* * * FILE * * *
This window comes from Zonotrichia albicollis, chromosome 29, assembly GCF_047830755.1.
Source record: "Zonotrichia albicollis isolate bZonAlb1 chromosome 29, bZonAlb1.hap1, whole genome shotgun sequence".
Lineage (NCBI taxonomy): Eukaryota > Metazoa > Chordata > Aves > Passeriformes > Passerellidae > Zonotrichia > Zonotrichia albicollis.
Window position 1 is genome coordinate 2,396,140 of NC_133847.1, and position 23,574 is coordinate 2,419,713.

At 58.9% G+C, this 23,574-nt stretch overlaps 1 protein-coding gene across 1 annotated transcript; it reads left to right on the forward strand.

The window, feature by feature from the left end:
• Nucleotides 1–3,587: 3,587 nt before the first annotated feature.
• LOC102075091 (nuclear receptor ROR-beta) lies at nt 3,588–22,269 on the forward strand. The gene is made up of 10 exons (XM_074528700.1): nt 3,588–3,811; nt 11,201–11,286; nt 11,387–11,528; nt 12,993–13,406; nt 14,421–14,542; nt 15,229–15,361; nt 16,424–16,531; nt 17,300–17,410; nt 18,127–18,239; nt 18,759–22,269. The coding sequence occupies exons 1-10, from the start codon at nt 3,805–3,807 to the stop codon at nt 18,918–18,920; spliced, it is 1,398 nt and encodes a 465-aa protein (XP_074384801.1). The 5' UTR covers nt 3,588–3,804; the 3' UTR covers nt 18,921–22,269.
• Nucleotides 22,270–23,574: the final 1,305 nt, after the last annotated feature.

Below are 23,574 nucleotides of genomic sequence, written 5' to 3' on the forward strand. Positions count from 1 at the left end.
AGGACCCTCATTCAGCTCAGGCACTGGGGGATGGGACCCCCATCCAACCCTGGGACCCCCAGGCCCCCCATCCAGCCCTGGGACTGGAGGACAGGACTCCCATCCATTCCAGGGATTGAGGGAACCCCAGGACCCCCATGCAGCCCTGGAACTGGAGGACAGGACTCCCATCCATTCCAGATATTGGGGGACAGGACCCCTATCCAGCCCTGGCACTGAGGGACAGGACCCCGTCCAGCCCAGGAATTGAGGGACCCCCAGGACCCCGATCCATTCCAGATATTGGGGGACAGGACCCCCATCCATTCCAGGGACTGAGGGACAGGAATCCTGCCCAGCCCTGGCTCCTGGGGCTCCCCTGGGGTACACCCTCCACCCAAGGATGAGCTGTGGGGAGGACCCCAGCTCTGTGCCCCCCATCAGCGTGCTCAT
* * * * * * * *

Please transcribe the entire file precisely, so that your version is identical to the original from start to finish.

This window comes from Zonotrichia albicollis, chromosome 29, assembly GCF_047830755.1.
Source record: "Zonotrichia albicollis isolate bZonAlb1 chromosome 29, bZonAlb1.hap1, whole genome shotgun sequence".
Lineage (NCBI taxonomy): Eukaryota > Metazoa > Chordata > Aves > Passeriformes > Passerellidae > Zonotrichia > Zonotrichia albicollis.
Window position 1 is genome coordinate 2,396,140 of NC_133847.1, and position 23,574 is coordinate 2,419,713.

At 58.9% G+C, this 23,574-nt stretch overlaps 1 protein-coding gene across 1 annotated transcript; it reads left to right on the forward strand.

The window, feature by feature from the left end:
• Nucleotides 1–3,587: 3,587 nt before the first annotated feature.
• LOC102075091 (nuclear receptor ROR-beta) lies at nt 3,588–22,269 on the forward strand. The gene is made up of 10 exons (XM_074528700.1): nt 3,588–3,811; nt 11,201–11,286; nt 11,387–11,528; nt 12,993–13,406; nt 14,421–14,542; nt 15,229–15,361; nt 16,424–16,531; nt 17,300–17,410; nt 18,127–18,239; nt 18,759–22,269. The coding sequence occupies exons 1-10, from the start codon at nt 3,805–3,807 to the stop codon at nt 18,918–18,920; spliced, it is 1,398 nt and encodes a 465-aa protein (XP_074384801.1). The 5' UTR covers nt 3,588–3,804; the 3' UTR covers nt 18,921–22,269.
• Nucleotides 22,270–23,574: the final 1,305 nt, after the last annotated feature.

Below are 23,574 nucleotides of genomic sequence, written 5' to 3' on the forward strand. Positions count from 1 at the left end.
AGGACCCTCATTCAGCTCAGGCACTGGGGGATGGGACCCCCATCCAACCCTGGGACCCCCAGGCCCCCCATCCAGCCCTGGGACTGGAGGACAGGACTCCCATCCATTCCAGGGATTGAGGGAACCCCAGGACCCCCATGCAGCCCTGGAACTGGAGGACAGGACTCCCATCCATTCCAGATATTGGGGGACAGGACCCCTATCCAGCCCTGGCACTGAGGGACAGGACCCCGTCCAGCCCAGGAATTGAGGGACCCCCAGGACCCCGATCCATTCCAGATATTGGGGGACAGGACCCCCATCCATTCCAGGGACTGAGGGACAGGAATCCTGCCCAGCCCTGGCTCCTGGGGCTCCCCTGGGGTACACCCTCCACCCAAGGATGAGCTGTGGGGAGGACCCCAGCTCTGTGCCCCCCATCAGCGTGCTCAT